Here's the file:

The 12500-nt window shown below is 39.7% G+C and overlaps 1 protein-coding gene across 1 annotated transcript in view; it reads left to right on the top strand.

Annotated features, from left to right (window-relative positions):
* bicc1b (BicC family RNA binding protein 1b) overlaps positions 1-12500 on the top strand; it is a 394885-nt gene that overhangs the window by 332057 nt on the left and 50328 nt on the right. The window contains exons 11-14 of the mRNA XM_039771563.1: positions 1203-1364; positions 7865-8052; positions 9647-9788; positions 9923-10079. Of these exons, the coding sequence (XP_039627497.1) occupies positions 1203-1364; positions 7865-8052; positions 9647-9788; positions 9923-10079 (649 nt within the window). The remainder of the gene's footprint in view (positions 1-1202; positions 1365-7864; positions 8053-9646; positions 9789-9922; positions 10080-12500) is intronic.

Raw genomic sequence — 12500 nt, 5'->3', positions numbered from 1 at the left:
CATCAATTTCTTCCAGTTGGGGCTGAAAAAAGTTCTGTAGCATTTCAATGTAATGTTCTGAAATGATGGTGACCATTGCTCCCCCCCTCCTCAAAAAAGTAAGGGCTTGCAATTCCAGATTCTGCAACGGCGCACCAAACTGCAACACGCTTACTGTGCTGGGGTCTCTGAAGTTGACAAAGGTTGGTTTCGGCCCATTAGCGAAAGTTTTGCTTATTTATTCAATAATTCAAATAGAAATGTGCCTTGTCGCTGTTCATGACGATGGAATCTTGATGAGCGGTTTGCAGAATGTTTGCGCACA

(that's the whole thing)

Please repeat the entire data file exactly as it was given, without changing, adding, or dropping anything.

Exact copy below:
The 12500-nt window shown below is 39.7% G+C and overlaps 1 protein-coding gene across 1 annotated transcript in view; it reads left to right on the top strand.

Annotated features, from left to right (window-relative positions):
* bicc1b (BicC family RNA binding protein 1b) overlaps positions 1-12500 on the top strand; it is a 394885-nt gene that overhangs the window by 332057 nt on the left and 50328 nt on the right. The window contains exons 11-14 of the mRNA XM_039771563.1: positions 1203-1364; positions 7865-8052; positions 9647-9788; positions 9923-10079. Of these exons, the coding sequence (XP_039627497.1) occupies positions 1203-1364; positions 7865-8052; positions 9647-9788; positions 9923-10079 (649 nt within the window). The remainder of the gene's footprint in view (positions 1-1202; positions 1365-7864; positions 8053-9646; positions 9789-9922; positions 10080-12500) is intronic.

Raw genomic sequence — 12500 nt, 5'->3', positions numbered from 1 at the left:
CATCAATTTCTTCCAGTTGGGGCTGAAAAAAGTTCTGTAGCATTTCAATGTAATGTTCTGAAATGATGGTGACCATTGCTCCCCCCCTCCTCAAAAAAGTAAGGGCTTGCAATTCCAGATTCTGCAACGGCGCACCAAACTGCAACACGCTTACTGTGCTGGGGTCTCTGAAGTTGACAAAGGTTGGTTTCGGCCCATTAGCGAAAGTTTTGCTTATTTATTCAATAATTCAAATAGAAATGTGCCTTGTCGCTGTTCATGACGATGGAATCTTGATGAGCGGTTTGCAGAATGTTTGCGCACA